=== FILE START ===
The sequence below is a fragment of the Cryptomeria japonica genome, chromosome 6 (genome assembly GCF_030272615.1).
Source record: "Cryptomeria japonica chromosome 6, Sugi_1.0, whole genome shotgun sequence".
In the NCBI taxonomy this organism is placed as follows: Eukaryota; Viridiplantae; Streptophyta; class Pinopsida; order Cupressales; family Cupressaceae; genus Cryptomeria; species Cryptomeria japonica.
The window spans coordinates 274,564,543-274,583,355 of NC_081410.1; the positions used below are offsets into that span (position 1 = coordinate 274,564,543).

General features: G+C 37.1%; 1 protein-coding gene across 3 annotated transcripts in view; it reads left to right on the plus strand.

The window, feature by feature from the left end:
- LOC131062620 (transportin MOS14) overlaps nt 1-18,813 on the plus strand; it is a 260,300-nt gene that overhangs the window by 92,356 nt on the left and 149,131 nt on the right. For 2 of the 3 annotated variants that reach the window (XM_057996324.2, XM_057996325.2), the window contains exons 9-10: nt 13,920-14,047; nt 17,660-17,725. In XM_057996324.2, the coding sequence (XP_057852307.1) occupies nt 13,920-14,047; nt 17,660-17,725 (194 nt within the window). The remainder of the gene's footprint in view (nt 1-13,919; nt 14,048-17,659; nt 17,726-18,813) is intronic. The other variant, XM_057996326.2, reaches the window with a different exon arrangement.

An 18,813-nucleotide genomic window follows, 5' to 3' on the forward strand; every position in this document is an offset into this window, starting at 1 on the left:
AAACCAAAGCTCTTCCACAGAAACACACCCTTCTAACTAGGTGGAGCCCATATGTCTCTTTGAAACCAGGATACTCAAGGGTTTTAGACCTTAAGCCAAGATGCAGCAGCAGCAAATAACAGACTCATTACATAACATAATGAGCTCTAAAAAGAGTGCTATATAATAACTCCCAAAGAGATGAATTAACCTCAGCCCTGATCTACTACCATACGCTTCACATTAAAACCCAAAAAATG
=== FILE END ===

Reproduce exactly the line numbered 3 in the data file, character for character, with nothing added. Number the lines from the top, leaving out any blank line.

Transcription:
In the NCBI taxonomy this organism is placed as follows: Eukaryota; Viridiplantae; Streptophyta; class Pinopsida; order Cupressales; family Cupressaceae; genus Cryptomeria; species Cryptomeria japonica.